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Gabriel Suarez
09-26-2003, 06:31 PM
Just got done with my workout. I'll be sore tomorrow.

Here's what I'm doing -

Day One -
Bench Press
Close Grip Bench Press
Rotator Cuff Exercise

Day Two -
Squats
Bent Over Rowing
Shrugs

Day Three -
Deadlifts
Hatfield Deadlifts
Standing Push Press

What do you guys do?

Jim Mayhugh
09-26-2003, 06:58 PM
I'm old and BUFF (Air Force Term - means Big Ugly Fat Fucker).

To change this situation, I'm getting a job as a part-time Bailiff in Boulder City, Nevada. This job requires that I be at least POST Category 2 certified. This means that I have to attend a POST Academy, and pass the same physical fitness standards that guys 20-30 years my junior need to pass.

To that end, I started on the Atkins diet in May, and have lost 40 pounds so far. I'm also running, and doing heavy weights to increase my upperbody strength. Also situps and pushups.

So far so good.

Mark IV
09-26-2003, 07:38 PM
I have had really good luck using the Body for Life woprkout routine, if everyone is not familiar with it here are the basics:

Day 1 Upper Body Training Chest/Shoulders/Triceps/Back/Biceps
Day 2 Cardiovascular Workout
Day 3 Lower Body and Abs Training Quads/Hamstrings/Calves/Abdominals
Day 4 Cardiovascular Workout
Day 5 Upper Body Training Chest/Shoulders/Triceps/Back/Biceps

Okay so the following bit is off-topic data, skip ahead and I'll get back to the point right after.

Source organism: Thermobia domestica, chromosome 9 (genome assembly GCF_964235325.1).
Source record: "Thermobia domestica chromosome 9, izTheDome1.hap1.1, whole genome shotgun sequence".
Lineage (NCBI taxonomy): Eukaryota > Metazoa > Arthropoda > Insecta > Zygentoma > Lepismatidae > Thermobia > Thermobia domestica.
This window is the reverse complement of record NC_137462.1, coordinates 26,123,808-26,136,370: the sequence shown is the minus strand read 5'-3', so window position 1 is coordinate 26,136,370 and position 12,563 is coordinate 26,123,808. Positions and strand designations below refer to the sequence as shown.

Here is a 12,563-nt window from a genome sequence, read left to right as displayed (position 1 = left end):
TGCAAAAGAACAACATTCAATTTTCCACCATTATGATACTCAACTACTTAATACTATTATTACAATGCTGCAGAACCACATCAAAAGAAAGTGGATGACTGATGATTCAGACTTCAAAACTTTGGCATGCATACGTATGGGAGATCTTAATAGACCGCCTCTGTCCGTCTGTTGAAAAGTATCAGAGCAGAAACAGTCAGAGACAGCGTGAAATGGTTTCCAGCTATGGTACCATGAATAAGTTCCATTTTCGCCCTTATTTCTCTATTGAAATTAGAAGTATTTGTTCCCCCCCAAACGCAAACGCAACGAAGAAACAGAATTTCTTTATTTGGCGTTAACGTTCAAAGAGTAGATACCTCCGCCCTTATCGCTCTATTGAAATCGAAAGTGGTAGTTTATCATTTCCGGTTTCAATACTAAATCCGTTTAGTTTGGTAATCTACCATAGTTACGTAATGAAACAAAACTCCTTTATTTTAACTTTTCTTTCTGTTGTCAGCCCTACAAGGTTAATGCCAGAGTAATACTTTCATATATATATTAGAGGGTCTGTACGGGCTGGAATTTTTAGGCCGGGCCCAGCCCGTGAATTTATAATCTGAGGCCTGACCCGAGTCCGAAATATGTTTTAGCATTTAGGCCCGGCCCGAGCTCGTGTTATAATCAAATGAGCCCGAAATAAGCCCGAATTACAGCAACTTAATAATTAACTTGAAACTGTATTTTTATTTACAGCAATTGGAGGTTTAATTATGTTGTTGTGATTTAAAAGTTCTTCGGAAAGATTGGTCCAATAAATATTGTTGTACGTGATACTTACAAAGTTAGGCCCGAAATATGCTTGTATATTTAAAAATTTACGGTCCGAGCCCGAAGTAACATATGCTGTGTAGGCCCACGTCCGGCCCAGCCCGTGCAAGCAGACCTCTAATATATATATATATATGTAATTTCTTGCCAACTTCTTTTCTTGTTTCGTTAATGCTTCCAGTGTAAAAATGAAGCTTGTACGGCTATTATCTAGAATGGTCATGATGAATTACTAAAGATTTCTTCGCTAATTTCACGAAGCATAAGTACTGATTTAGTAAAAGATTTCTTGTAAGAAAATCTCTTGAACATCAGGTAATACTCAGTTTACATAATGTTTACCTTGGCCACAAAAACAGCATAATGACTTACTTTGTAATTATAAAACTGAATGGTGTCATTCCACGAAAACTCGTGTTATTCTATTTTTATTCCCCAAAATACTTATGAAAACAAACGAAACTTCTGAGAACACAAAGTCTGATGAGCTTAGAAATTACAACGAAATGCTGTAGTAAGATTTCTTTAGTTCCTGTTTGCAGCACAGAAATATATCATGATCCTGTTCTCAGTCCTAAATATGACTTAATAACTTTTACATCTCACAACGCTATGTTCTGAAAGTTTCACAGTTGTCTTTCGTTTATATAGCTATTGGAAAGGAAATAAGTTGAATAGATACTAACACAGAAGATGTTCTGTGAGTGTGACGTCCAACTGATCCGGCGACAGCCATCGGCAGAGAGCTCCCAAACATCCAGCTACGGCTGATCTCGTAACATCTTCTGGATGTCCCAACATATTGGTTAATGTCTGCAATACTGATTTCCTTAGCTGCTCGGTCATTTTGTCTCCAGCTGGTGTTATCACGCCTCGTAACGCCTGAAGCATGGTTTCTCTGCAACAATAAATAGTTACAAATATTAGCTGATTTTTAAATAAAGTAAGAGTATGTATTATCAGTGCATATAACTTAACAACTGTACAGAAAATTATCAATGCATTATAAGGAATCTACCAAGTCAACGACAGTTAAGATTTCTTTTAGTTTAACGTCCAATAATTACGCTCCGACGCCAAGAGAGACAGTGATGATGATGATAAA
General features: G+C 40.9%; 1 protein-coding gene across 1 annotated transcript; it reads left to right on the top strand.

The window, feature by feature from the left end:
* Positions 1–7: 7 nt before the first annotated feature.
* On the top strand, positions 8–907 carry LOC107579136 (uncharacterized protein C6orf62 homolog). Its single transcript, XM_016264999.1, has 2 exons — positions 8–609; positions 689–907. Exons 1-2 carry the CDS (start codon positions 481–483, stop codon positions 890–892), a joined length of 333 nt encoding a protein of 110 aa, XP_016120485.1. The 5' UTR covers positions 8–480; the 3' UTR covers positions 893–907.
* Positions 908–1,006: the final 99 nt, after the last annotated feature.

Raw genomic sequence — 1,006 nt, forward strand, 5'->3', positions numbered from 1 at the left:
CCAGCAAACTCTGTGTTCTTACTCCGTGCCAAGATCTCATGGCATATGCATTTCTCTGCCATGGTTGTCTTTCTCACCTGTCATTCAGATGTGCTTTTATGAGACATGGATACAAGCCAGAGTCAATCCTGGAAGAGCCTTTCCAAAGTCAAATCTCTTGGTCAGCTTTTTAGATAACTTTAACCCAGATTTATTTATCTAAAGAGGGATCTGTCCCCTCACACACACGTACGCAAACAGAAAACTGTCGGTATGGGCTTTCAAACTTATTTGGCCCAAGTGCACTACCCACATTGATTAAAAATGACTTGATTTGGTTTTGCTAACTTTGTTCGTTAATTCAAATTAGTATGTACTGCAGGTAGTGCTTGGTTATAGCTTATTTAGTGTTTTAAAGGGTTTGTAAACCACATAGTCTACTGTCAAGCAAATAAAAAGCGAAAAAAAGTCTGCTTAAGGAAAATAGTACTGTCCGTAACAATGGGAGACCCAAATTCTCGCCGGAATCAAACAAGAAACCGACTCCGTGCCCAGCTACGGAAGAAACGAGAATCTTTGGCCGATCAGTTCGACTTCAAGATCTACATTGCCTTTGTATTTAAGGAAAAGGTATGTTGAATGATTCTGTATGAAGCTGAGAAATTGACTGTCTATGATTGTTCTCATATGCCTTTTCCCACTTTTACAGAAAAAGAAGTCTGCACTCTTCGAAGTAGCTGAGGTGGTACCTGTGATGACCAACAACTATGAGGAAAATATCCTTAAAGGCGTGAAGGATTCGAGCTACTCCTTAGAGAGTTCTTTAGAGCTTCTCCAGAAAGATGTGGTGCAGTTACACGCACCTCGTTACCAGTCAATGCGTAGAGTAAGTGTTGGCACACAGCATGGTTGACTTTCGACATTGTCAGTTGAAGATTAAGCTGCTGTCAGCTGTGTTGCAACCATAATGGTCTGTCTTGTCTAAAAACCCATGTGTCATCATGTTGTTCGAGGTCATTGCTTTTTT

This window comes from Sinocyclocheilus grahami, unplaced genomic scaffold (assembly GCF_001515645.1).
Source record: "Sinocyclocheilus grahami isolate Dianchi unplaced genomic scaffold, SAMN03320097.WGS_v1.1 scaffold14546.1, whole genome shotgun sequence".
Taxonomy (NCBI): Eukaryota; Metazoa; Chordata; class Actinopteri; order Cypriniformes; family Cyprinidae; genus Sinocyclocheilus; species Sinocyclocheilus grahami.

Day 6 Cardiovascular Workout
Day 7 Rest

Me and a few of my buddies have put together a training group, on the cardio days we get together and practice martial arts. Day one cardio is strictly conditioning; i.e., teaming up into partners and punching or kicking on target pads in one minute relays.

Day two cardio, we learn new moves and work on them. Day three we spar full-contact using protective gear. Like I said this workout plan has worked very well for me.

M700
09-27-2003, 04:49 AM
I like mixing lifting with cardio and martial arts training. It seems that no matter how much I run or cycle, a good hour-long kickboxing session still wears me out. Great stuff - working out makes my day complete. Average 4 - 5 workouts a week of one kind or another.

For lifting I've shifted to doing more pulling type exercises, like lat pulls & rowing. I used to do a lot of benchpress, but didn't see that I was really accomplishing much, except improving my bench.

Am also real fond of the total-body lifts like squat, deadlift, and military press - taken all the way from the floor to overhead.

Regards, Guy

michael
09-27-2003, 09:07 AM
I use a combination of things, including weights, martial arts and body weight exercises. My workout usually goes something like this:
Day 1 Dumbell presses(4 sets) and flyes(2-3 sets), shoulder presses(3 sets) and lateral raises(3 sets).
Day 2 Pound the heavy bag/stretching (30 minutes+10 minutes)
Day 3 Pull-ups (4 sets of 12-15)